Sucralfate (Oral)

Carafate is only available with a doctor's prescription and it comes in the form of a tablet and oral suspension.


Sucralfate belongs to a class of medicines known as gastroduodenal cytoprotective agents. It is used in the treatment of stomach and duodenal ulcers as well as prevention of duodenal ulcers. The solution form of Carafate also helps to prevent bleeding caused by stress ulcers in critically ill people. It works by creating a coating above the ulcer, which protects against stomach acid, allowing the ulcer to heal.

Your doctor may recommend Sucralfate for other conditions not mentioned in this drug information guide. In addition, some forms of Sucralfate may not help treat all the conditions discussed in this guide. If you haven't discussed Carafate with your doctor or aren't sure why you're using this medicine, speak to him or her. Don't stop taking Carafate without your physician's knowledge.

Don't give Sucralfate to anybody else, even if they're exhibiting symptoms like yours. It may be harmful to anyone to take Sucralfate if their healthcare provider hasn't prescribed it.

Conditions treated:

  • Duodenal ulcers
  • Stomach ulcers
  • Sclerotherapy-related esophageal ulcers
  • Mouth and gums inflammation
  •  Stress ulcer prevention

Type of medicine:

  • Antiulcer

Side effects:

Many drugs can bring about side effects. The side effects may be lasting or temporary, mild or severe. The side effects enumerated below aren't felt by everyone who uses Carafate. If you're worried about these side effects, talk about the benefits as well as risks of Carafate with your doctor.

The following Sucralfate side effects were reported by around 1% of people taking the drug. Many of the effects can be controlled, and some may gradually vanish on their own.

Contact your physician right away if you feel these effects and they are bothersome and severe. Your pharmacist should be able to suggest ways to manage the side effects.

  • Constipation
  • Backache
  • Diarrhea
  • Indigestion
  • Dizziness or lightheadedness
  • Nausea
  • Dryness of mouth
  • Stomach pain or cramps
  • Itching, hives, or skin rash

While most of the effects listed below rarely occur, they could result in serious issues if you don't seek treatment or see your doctor.

See your doctor immediately if any of these effects happen:

Convulsions (seizures)

Some people may feel side effects different to the ones listed above. See your physician if you experience any symptom that bothers you while taking Sucralfate.


To treat stomach and duodenal ulcers, adults should take 1 tablet (1 gram or 5 ml of solution) 4 times a day, on an empty stomach, at bedtime and 60 minutes before meals. In some cases, your doctor can suggest taking 2 tablets (2 grams or 10 ml of liquid) two times daily on an empty stomach. Treatment is normally for 6-12 weeks.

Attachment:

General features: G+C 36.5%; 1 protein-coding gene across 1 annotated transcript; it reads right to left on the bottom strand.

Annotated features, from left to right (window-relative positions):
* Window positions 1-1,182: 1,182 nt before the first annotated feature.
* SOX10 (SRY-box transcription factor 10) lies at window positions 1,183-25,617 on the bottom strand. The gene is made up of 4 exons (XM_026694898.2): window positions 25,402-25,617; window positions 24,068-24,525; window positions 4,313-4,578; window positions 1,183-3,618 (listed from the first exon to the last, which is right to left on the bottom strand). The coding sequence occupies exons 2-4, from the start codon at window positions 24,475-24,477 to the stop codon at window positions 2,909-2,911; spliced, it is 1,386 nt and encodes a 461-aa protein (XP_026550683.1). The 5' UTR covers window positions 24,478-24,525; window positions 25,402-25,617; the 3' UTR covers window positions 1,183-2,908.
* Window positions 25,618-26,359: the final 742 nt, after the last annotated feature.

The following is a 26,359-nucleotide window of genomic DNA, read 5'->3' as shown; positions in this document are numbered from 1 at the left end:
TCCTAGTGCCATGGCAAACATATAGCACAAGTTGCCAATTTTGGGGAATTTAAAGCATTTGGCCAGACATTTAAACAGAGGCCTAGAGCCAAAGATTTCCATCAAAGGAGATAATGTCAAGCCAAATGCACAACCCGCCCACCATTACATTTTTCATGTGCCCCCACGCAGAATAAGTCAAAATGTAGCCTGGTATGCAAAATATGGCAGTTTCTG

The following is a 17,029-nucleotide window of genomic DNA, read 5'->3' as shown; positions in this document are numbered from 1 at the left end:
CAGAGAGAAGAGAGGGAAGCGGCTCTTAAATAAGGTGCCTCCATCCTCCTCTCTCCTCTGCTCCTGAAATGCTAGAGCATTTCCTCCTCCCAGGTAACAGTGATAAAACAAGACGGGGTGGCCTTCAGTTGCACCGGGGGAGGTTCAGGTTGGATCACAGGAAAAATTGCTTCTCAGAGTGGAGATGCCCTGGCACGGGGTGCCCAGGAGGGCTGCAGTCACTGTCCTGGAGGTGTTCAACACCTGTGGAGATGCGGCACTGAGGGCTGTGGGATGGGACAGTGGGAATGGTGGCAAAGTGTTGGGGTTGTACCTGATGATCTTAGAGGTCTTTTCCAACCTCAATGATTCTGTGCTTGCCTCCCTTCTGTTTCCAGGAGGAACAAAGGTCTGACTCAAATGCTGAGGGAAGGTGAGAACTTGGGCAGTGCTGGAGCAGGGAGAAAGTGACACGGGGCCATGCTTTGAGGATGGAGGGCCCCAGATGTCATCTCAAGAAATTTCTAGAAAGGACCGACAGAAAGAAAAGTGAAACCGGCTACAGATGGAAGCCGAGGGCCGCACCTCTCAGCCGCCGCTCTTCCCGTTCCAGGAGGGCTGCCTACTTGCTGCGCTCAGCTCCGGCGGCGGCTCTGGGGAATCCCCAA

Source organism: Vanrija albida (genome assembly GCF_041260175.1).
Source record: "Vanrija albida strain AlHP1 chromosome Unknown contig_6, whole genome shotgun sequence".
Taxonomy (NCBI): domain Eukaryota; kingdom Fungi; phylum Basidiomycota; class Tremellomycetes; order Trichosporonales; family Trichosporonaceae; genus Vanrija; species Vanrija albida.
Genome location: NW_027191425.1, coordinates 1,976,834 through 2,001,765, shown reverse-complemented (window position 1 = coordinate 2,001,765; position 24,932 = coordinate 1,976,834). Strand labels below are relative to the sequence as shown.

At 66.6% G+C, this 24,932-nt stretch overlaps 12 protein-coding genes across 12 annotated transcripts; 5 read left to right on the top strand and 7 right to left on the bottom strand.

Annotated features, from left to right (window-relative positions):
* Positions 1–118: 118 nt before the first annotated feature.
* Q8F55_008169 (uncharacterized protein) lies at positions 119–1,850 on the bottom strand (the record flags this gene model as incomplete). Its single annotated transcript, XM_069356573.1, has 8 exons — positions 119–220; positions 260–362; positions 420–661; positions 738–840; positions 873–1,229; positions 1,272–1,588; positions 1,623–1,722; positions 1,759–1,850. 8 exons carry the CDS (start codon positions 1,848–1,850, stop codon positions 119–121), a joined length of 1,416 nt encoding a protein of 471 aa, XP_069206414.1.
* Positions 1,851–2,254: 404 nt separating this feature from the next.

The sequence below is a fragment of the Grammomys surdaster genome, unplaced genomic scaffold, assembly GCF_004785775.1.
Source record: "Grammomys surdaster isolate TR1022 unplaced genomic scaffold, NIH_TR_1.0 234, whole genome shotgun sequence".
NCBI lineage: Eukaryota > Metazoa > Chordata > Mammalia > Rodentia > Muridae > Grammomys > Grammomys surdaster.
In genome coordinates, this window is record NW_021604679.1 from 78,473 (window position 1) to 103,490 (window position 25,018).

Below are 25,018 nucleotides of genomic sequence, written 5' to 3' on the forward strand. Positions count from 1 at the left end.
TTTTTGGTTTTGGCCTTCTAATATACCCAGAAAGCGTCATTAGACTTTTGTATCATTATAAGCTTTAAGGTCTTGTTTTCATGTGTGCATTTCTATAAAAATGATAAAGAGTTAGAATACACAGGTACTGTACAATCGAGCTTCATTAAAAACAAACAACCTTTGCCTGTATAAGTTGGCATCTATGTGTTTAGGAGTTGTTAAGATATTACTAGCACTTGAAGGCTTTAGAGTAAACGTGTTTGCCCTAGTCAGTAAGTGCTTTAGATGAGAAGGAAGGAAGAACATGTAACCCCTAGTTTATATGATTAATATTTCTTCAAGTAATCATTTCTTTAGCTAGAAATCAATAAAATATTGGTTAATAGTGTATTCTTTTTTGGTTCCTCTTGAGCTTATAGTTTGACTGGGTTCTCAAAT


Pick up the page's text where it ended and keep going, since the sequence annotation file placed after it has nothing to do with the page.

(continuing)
To prevent duodenal ulcers, adults should take 1 tablet (1 gram or 5 milliliters of liquid) twice daily, on an empty stomach. Treatment can go on for as long as 1 year.

To prevent bleeding caused by stress ulcers in critically ill patients, adults should take 1 tablet or 5 ml of the solution 4-6 times a day. Treatment normally takes no more than 2 weeks.

For the oral suspension of Sucralfate, shake properly before use.

Many things may affect the dose of Sucralfate you need, such as other medications, other medical conditions, and body weight. If your doctor recommends a different dose of Carafate, don't change your way of taking Carafate without letting your doctor know.

It is vital to take Sucralfate exactly as ordered by your physician. If you've missed a dose, make sure to take it immediately and go on with your usual schedule. If your next Carafate dose is approaching, skip the one you missed and follow your usual dosing schedule. Don't take extra doses to compensate for missed doses. If you've missed a dose and are unsure of what to do, seek advice from your pharmacist and doctor.


An interaction usually means that one medication may decrease or increase another drug's effect. In addition, the more drugs you take, the more the possibility that there'll be a medication interaction. It's advisable to take other drugs at least an hour before using Sucralfate, as it may hinder the absorption of other medications.

Interactions with Sucralfate can happen with the following medications:

  • Antacids (Mylanta, Maalox)
  • Tetracycline (Achromycin)
  • Blood thinners (Coumadin)
  • Ofloxacin (Floxin)
  • Phenytoin (Dilantin)
  • Ketoconazole (Nizoral)
  • Enoxacin (Penetrex)
  • Ciprofloxacin (Cipro)
  • Cimetidine (Tagamet)
  • Digoxin (Lanoxin)
  • Norfloxacin (Noroxin)
  • Quinidine (Quinaglute)

If you're using any of the above drugs, speak to your doctor and pharmacist. Based on your specific situation, your doctor can order you to:

  • Stop using one of the drugs
  • Swap one of the medicines for another
  • Change how you're using both or one of the drugs
  • Not change anything